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8 Ways to Become the Strongest Candidate in the Job Market

Sep 2, 2008
Whether you are male or female, 22 or 62, live in west coast or east, being ready to handle the challenges posed by the job market can be the key to professional success. With nearly 2 million people unemployed in the US, individuals need to be more than just prepared, they need to position themselves as the strongest candidate in their field in a bid to reduce the average 19 weeks (Bureau of Labor Statistics) it takes to get a job.

This turbulent economy has many individuals fearing for their jobs, so use this time as an opportunity to take stock of how prepared you would be if you found yourself out of work. Whether you are planning a career change, are actively seeking work or just making sure you are prepared for any eventuality - here are 8 steps to help you to be the strongest candidate in your field.

1. Strong resume

Your career history and future plans will determine what style of resume you use (functional, combination or chronological) but whatever the style remember that your resume is not simply a list of your responsibilities but more a record of how well you carried out those responsibilities. A useful method to help you create a strong resume is the mnemonic is CARS. For each job held think of Challenges you faced, Actions you took, Results or outcomes and finally Skills / Strengths that this showed you have. Using this story to create a sentence that speaks to how successful you were at your previous role.

E.g.

C - We needed to recruit 10 nurses before the opening of a new hospital ward in 4 wks time
A - Worked with team to create a shorter recruitment turnaround time, created a Team Leader specific to the project and negotiated the buy in of senior managers to sign off new recruits.
R - Recruited and trained all 10 within the 3 weeks, reducing the predicted $500k agency spend.
S - Negotiation, team leadership, meet deadlines, motivation, intuition and creative problem solving.

Resume - Successfully managed a team that recruited 10 nurses, expedited their training and start date in order to meet a 1 month deadline, saving the hospital a predicted $500k in agency spend.

2. Cover letter

The cover letter elaborates on the points you have made in your resume and acts as supporting statement. The cover letter should be specific to the job or company you are applying to. If you do not have a specific job to apply to, then locate the company website of the person you are sending it to and note the language they use, note their vision or mission and use that language in your letter.

3. Informational interviews

Informational interviews are useful for people who know where they are going next as well as those who don't have a clue. They are, as the title would suggest, an opportunity to meet professionals who can share their professional success stories with you. Identify people who are doing the job you want to be doing or people who are a living the lifestyle that you want. They are both great targets. In formational interviews are a great networking tool and will highlight you as someone who is proactively looking for a new opportunity. Treat this is an interview - research the company, prepare some strong questions and always end by asking - who do you know who can help me......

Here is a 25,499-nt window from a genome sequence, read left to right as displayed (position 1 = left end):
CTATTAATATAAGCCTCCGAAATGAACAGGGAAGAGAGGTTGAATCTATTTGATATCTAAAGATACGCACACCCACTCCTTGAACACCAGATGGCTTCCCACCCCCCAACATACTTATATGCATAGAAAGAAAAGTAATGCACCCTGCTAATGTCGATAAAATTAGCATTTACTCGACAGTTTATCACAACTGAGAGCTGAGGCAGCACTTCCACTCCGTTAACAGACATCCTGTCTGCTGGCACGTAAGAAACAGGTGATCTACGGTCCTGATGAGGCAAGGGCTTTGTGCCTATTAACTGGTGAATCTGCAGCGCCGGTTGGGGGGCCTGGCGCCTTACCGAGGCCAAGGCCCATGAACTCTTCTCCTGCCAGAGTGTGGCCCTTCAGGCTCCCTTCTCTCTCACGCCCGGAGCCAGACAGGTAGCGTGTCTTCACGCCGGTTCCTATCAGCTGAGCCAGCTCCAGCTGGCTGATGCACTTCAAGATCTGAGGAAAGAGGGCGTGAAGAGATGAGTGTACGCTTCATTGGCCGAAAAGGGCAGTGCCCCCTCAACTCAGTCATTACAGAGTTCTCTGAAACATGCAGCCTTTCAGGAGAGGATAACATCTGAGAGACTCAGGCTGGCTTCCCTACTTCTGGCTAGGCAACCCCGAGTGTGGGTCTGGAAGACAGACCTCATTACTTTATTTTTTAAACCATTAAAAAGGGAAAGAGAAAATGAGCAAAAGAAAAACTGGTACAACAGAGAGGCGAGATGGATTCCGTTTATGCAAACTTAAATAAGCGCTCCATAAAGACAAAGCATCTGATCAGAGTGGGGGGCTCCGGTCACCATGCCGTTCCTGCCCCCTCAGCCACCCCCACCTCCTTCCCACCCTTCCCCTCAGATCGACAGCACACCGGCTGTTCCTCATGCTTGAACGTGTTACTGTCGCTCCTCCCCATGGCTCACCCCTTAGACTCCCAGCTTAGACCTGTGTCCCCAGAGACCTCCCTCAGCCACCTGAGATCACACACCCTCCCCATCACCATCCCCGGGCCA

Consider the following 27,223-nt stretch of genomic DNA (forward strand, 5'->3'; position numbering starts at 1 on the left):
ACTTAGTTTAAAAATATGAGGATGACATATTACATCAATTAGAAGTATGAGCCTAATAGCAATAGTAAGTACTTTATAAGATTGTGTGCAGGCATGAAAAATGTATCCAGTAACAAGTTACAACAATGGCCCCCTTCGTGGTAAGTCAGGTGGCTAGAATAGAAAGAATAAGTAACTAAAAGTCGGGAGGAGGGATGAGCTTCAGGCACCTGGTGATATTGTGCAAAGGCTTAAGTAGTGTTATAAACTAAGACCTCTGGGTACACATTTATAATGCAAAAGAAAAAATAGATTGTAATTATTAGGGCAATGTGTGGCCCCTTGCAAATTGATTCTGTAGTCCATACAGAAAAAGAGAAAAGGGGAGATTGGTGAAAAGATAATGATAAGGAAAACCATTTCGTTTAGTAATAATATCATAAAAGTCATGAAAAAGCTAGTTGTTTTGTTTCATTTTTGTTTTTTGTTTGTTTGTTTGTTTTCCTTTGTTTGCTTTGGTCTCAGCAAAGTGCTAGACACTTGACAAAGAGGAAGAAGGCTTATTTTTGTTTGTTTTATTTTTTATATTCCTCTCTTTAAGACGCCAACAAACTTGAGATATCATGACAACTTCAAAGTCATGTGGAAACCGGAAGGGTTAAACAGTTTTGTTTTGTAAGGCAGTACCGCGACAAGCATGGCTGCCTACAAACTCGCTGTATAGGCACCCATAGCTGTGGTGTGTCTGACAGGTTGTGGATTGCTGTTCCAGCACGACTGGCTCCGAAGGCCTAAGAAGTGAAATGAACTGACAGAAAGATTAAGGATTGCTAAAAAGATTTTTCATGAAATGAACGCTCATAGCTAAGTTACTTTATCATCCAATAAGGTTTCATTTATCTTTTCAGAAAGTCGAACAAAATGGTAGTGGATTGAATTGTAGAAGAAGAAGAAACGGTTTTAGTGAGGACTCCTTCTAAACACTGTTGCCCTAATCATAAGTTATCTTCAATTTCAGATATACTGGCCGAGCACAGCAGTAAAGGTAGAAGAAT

4. Networking -

Both in person and online networking is a great way to boost your job search. Work through which style of networking events work for you (breakfast meeting or bar based events etc.) and set yourself some targets on how many to attend on a weekly basis. Make the best out the networking events by following up with each of the people you meet and asking - Who do you know who can help me.....
Resources - www.bni.com www.meetup.com www.ingoodcompanyworkplaces.com www.linkedin.com

5. Variety of job listing

There are so many job boards. It is useful to have a variety that you receive notifications from. For example www.ladders.com / www.jobfox.com / www.craigslist.com / www.linkedin.com

6. More than just recruiters

Recruiters are a useful resource but do not solely rely on them. Take some initiative for yourself and use other job search sites to help with your job search www.jobfox.com (not for career changers) or www.linkedin.com

7. Professional Development

Keeping up to date with relevant training and development it really important so, begin to identify organizations that coordinate training relevant to you and regularly review their schedules, signing up where appropriate.

8. Interview skills

When you are actively looking for a new role, you use interview skills all the time - informational interviews, networking, creating your resume or cover letter, speaking to recruiters. Take time to practice how you talk about yourself. For example - how might you answer -Tell me about yourself? Or, what are your strengths and weaknesses? Behavioral interview techniques are also becoming more common so take time to practice some behavioral questions, for example - Tell me about a time you have motivated a team? Or, tell me about a time you disagreed with your boss? And finally, practice your handshake with a friend and make sure you have a firm confident handshake.

Use these 8 points to form the basis of your job search preparation and be comfortable with your strength in the job market.
About the Author
Lou Clark is a Career and Interview Coach and founder of Ętre Coaching based in NYC. With a successful background in Human Resource Management, formal coach training & accreditation with the ICF, Lou is experienced in providing interview, resume and career coaching. Visit Etre Coaching!
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